Every Car Related Tax Break Congress Included In New Budget
By Jon Derrickson on March 19, 2018
After deliberation amongst Congress, President Donald Trump finally signed off on a budget that includes a variety of different taxes. But, if you’re a car owner, you may be more concerned about the temporary car-related ta breaks which house themselves within the 652-page budget bill.
The Center for Public Integrity conducted their own investigation into the new budget, to determine whether the 30-odd “tax extenders” were fair. Although, the news outlet referred to them as “tax cut extenders”, as they essentially extend the length of temporary tax cuts.
Moreover, they also suggested that the extenders would be “legislative favors, often slipped into folds of federal bills, notable for funding bigger-ticket items – such as military programs, disaster relief, infrastructure overhauls.” The Center continued to say they usually “benefit narrow special interests that know how to work the system – from race horse owners to StarKist tuna canners to connoisseurs of two-wheeled electric vehicles.”
Anyway, these are some of the car-related tax breaks that have been confirmed:
Starting off, there’s going to be a 10 percent tax credit which cannot exceed $2,500 for two-wheeled electric plug-in vehicles. In addition, those vehicles cannot weight more than 14,000 pounds and must be able to hit more than 45 miles per hour. This tax credit could equate to $500,000 in lost tax revenue. However, it’s only being included for a single year.
The Center stated in their findings –
“Companies that make electric vehicles whose customers could stand to benefit from such tax breaks include Zero Motorcycles, Arcimoto and Polaris Industries. The three all hired Duane Gibson of GovBiz Advantage to lobby Congress, paying his company $225,000 combined in 2017, according to lobbying records. He previously worked in Congress, including a senior counsel to a House Transportation and Infrastructure subcommittee.”
Electric vehicle owners and alternative fuels
Electric vehicles are a huge part of society nowadays, and they’ll only continue to grow as further innovation takes place. But, if you’re an owner of one, you’ll ideally require a charging setup if you want charging to be as efficient as possible. In order to support the evolution of electric cars, Congress introduced a 30 percent tax credit on costs for installing a charging setup, despite it causing a tax revenue loss of $49 million.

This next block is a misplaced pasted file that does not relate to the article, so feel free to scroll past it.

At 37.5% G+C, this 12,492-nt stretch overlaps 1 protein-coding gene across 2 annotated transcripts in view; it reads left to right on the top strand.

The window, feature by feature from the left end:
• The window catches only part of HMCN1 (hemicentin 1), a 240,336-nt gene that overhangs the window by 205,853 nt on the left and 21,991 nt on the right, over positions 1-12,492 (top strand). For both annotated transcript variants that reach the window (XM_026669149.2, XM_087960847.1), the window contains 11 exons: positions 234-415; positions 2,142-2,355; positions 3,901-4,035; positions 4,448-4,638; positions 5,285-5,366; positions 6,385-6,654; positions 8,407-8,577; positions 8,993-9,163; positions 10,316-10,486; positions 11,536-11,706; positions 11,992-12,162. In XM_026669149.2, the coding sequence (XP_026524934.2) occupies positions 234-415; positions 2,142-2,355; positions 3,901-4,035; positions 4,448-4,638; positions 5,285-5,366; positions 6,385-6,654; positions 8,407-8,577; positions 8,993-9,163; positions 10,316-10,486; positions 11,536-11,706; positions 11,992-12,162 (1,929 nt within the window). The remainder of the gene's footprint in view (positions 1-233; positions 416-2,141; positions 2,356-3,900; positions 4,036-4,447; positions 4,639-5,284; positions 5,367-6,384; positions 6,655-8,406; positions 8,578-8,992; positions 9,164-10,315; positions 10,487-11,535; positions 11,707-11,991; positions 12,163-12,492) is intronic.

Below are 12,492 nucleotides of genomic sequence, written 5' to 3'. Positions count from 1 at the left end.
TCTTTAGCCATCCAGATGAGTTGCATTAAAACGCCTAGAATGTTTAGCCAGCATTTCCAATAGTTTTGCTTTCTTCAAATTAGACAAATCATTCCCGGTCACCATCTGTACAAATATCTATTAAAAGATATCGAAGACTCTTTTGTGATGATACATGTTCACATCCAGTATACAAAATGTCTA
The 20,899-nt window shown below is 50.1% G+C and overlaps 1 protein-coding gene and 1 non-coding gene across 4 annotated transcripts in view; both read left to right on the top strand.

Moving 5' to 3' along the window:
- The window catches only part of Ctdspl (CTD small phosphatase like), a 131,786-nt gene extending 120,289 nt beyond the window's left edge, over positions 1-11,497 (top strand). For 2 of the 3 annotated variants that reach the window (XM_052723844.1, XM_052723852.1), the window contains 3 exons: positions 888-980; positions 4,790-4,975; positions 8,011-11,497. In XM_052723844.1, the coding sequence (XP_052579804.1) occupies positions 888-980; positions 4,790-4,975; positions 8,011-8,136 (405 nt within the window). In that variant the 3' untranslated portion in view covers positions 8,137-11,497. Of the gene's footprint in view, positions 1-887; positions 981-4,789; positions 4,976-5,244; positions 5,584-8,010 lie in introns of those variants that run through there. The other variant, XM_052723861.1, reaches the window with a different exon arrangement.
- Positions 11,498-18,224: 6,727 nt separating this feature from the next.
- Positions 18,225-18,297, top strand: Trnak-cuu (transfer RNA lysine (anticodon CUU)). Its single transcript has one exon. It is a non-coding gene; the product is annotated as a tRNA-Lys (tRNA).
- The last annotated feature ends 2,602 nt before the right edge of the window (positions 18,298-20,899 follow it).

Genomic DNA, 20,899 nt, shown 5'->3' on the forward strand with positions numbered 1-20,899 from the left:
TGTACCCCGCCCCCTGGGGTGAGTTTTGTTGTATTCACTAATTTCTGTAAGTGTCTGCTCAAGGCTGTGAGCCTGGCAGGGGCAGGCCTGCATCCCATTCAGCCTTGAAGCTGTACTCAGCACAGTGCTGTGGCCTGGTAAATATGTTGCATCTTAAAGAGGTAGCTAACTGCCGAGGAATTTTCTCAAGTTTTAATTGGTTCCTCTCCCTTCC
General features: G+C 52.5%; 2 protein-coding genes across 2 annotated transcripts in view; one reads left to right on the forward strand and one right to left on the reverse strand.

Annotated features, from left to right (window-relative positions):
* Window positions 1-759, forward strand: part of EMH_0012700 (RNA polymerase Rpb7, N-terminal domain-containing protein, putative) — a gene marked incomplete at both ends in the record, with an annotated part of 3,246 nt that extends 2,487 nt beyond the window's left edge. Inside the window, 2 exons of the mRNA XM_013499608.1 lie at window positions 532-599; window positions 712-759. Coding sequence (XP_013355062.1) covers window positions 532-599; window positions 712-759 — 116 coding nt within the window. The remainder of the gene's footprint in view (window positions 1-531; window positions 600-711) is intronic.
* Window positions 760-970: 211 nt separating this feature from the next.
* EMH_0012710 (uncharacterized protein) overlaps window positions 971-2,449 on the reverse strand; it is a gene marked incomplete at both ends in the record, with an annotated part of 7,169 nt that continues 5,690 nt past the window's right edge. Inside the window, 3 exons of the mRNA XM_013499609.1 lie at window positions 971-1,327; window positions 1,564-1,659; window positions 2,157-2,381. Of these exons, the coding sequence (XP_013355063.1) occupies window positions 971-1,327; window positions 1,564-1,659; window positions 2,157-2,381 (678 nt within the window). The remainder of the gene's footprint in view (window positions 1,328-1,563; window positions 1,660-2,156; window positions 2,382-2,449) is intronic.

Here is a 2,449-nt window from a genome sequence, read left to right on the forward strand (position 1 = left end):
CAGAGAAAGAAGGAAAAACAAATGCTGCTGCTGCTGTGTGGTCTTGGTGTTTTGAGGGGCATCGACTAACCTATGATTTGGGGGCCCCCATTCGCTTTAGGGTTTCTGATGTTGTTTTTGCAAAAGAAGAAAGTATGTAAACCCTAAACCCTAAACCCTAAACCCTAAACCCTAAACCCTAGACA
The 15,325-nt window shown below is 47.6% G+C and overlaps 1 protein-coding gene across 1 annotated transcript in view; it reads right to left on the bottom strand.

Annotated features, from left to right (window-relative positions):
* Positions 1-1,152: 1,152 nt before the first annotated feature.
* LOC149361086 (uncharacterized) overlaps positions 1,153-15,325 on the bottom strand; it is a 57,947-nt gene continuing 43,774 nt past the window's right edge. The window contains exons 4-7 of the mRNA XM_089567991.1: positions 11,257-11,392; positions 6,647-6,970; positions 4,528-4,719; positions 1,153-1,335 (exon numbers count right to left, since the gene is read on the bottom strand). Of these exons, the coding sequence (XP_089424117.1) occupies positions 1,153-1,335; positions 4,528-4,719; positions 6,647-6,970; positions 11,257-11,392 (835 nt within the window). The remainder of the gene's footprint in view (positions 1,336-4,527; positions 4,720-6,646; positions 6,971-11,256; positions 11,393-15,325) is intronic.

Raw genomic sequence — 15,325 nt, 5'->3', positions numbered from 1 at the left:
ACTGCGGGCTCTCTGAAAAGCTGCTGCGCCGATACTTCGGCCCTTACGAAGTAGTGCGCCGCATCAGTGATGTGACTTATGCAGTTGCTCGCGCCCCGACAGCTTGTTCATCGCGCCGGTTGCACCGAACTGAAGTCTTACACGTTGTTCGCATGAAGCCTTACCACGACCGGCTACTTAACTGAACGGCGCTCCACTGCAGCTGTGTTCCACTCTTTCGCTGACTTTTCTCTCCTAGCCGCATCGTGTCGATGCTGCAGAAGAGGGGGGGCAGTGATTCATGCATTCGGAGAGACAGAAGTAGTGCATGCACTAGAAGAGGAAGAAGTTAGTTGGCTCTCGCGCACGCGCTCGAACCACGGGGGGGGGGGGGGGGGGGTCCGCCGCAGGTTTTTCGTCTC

The Center highlighted how both Tesla and the Natural Gas Vehicles for America trade group supported the provision; the former invested $740,000 on lobbying and the latter suggested it will enhance investment in alternative fuel trucks.
Luckily for NASCAR, they’ve been granted some assistance to compete with the top outfits in the entertainment business. You see, in recent times, both attendance and television ratings have taken a dip, but the new budget will help with those. Around 1,200 racetracks will have their owed taxes wiped on improvements to facilities. To put that into perspective, track owners will be gifted approximately $13 million.
Alternative fuel sales
Labelled as the ‘Alternative Fuel Excise Tax Credit’, this provision allows an individual to claim 50 cents a gallon on alternative fuels such as natural gas or propane. According to the budget bill, this is only for fuels which were purchased or sold for motor vehicles use last year, but that has caused confusion.
“What constitutes a motor vehicle is not explicitly defined; among the vehicles eligible for the credit are construction forklifts, according to some tax advisers,” the Center said. Even though it’s only been reinstated for a further year, it will deduct around $555 million from the total tax revenue.
Fuel cell vehicles
This section of the automotive industry is still relatively small, and trails behind the progression of the electric market. But, that hasn’t prevented brands such as Hyundai, Toyota and Hondo from committing resources to develop their own hydrogen-powered vehicles. Now, though, they’re getting help from the government with “dollar-for-dollar reductions in a tax bill” for any person that bought a fuel cell vehicle in 2017.
As you can probably guess, this credit is going to aid automakers who endeavour to sell alternative fuel cars massively. The cost of that in terms of revenue? Just a small $4 million. Furthermore, the Center stated –
“The credit is $4,000 for a qualified automobile weighing up to 8,500 pounds and more for heavier vehicles. The three manufacturers were among the groups that lobbied Congress to approve the so-called “tax extender,” which has been in use since 2014, when an existing law expired that had allowed tax credits for fuel cell vehicles purchased between 2006 and 2014.”